Basic Format for an Unknown Author

Sources with unknown authors are listed by title in the list of refrences. In your in-text citation, shorten the title as much as possible without introducing confusion. Add quotation marks to article titles, and italicize book titles.

Example(s):

While life expectancy in general has improved for those living in developed countries, the improvement has been far more drastic for form – a phenomenon that is closing the gender gap in longevity (“Catching Up,” 2013).

 

Basic Format for Two or More Works by the Same Author in the Same Year

After organizing the works alphabetically by title, insert a lowercase letter after the publication year (“2013a” or “2013b”).

Example(s):

Garfield (2016b) noted that our evolution as a society is consistently reflected in how we map our world: from the origins of triangulation and the fixing of longitude to aerial photography and, now, GPS and satellite navigation.

 

Basic Format for Two or More Authors with the Same Last Name

Use the authors’ initials in each citation.

Example(s):

While both R. Cohen (2012) and L. Cohen (2012) have presented stark and sincere biographies free of bias, L. Cohen has introduced a new concept to the genre by chronicling three worthy subjects at once.

 

Basic Format for Two or More Works Cited Together

List the sources in alphabetical order, and separate them with semicolons. If you are referring to two or more sources by the same author, order those sources chronologically and separate them with commas; give the author’s last name only once (“Gharab, 2010, 2012”).

Example(s):

Rather than encourage exploration into more difficult and inaccessible energy stores, our new awareness of the finite nature of the earth’s resources should incite a change in lifestyle that no longer strains the limits of our environment (Dietz & O’Neill, 2013; Klare, 2012).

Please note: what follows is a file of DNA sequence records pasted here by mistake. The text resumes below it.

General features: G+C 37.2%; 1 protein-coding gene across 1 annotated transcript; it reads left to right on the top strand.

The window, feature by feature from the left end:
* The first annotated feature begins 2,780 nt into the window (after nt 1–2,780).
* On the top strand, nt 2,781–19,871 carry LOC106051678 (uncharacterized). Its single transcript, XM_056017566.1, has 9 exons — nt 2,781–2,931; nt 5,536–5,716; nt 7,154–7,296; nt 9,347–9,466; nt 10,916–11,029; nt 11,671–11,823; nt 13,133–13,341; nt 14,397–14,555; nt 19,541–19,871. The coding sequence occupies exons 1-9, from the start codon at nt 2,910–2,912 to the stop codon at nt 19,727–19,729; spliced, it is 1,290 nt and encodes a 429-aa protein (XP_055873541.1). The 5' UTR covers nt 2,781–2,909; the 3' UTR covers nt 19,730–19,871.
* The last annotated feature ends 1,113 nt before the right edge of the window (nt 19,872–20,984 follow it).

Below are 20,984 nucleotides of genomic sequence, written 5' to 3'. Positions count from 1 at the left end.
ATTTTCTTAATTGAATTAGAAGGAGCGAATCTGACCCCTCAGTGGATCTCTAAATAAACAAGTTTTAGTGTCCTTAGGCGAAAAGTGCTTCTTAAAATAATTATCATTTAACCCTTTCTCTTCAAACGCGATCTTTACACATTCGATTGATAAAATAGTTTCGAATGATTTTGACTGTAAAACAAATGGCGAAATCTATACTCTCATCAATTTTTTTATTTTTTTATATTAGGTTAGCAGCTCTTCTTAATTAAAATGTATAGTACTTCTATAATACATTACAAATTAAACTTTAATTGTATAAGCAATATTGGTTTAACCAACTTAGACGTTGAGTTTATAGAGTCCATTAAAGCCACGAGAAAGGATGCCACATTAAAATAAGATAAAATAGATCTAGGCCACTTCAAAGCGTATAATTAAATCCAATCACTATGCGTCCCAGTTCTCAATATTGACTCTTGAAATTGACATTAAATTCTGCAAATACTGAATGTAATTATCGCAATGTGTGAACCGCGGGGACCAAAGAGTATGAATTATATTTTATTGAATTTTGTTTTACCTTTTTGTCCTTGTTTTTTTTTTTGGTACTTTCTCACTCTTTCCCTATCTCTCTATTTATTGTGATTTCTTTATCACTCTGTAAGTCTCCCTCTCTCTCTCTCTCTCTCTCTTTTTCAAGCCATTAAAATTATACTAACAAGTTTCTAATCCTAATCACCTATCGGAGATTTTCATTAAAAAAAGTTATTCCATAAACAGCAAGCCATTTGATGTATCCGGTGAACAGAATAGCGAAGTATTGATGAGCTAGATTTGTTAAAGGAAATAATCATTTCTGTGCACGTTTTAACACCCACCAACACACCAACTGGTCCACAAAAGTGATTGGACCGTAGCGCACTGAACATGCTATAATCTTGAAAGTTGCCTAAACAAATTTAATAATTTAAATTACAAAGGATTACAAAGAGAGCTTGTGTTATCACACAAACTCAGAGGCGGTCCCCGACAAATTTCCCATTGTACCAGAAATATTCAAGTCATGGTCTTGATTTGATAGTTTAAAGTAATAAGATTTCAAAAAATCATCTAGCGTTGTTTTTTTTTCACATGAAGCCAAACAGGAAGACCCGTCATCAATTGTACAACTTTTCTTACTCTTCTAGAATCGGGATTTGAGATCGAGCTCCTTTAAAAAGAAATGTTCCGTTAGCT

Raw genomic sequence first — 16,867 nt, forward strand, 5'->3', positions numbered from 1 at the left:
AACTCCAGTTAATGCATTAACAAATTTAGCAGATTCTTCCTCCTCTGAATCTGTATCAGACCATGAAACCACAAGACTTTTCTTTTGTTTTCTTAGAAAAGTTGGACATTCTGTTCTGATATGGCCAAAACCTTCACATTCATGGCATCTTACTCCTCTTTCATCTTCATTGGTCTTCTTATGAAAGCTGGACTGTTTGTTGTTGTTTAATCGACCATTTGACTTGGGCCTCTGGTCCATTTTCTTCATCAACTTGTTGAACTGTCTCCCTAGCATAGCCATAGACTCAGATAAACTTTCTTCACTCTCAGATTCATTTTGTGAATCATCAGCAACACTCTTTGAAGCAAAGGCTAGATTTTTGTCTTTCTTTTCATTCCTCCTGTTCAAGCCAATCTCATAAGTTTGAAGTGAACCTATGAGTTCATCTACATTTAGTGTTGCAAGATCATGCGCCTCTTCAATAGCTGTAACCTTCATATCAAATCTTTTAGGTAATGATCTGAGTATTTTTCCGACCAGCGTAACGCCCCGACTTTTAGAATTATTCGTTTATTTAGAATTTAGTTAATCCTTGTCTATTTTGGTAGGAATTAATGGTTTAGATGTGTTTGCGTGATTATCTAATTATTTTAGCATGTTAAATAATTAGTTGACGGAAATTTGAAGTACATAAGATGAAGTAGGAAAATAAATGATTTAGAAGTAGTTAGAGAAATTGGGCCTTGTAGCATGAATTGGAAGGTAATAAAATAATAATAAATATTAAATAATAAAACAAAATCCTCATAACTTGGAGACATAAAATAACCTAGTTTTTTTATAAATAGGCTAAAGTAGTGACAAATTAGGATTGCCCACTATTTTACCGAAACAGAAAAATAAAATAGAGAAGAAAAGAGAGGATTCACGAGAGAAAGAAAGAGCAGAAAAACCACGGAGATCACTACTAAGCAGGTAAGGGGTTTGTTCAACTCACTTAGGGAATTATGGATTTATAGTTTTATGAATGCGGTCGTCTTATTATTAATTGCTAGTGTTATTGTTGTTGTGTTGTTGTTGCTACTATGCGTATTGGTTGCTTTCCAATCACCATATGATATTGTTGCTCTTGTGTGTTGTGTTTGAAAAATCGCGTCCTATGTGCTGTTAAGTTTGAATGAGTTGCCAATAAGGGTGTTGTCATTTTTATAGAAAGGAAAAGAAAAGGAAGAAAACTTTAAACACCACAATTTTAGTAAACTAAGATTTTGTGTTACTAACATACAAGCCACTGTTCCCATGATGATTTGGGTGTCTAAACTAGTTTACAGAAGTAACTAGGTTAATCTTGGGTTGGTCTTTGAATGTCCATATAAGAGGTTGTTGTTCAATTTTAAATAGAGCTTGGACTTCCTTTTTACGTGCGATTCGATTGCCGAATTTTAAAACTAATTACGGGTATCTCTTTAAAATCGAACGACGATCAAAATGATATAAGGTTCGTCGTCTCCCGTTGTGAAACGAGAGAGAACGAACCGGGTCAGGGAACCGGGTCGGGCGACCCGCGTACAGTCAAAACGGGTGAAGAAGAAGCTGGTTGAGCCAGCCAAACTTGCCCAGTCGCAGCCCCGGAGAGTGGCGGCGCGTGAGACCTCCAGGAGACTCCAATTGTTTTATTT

Basic Format for a Source Cited in Another Source

Ideally, you should track down the original source of the information. If you cannot find the original, mention its author and indicate where it was cited.

Example(s):

Slater posited that the rise in online dating services has led to a decrease in commitment, as this technology fosters the notion that one can always find a more compatible mate (as cited in Weissmann, 2013).

 

Basic Format for a Source with No Page Numbers

Many visual documents, such as brochures and digital sources, such as websites and full-text articles from databases, lack page numbers. If the source has numbered paragraphs, indicate the paragraph number using the abbreviation “para.” If the paragraphs are not numbered, include the section heading and indicate which paragraph in that section contains the cited material.

Example(s):

Doig (2012) examined the rise in tactical urbanism, a kind of city planning newly employed by big government to take small bits of unusable public space and re-create them as parks, gardens, and other areas designed for public use (para. 3).

 

Basic Format for E-mail, Letters, and Other Personal Communication

Give the first initial(s) and last name of the person with whom you corresponded, the words “personal communication,” and the date. Don’t include personal communication in your references list.

Example(s):

(C.Soto, personal communication, May 13, 2016)

 

Basic Format for a Website

For an entire website, give the URL in parentheses in your text, and don’t include it in your references list. To cite a quotation from a website, give the paragraph  number or section heading and include the source in your references list.

Example(s):

The Library of Congress (http://loc.gov) offers extensive online collections of manuscripts, correspondence, sound recordings, photographs, prints, and audiovisual materials spanning decades of American history.

The Environmental Protection Agency (2016) combats climate change by evaluating policy options that “range from comprehensive market-based legislation to targeted regulations to reduce emissions and improve the efficiency of vehicles, power plants and large industrial sources” (para. 2).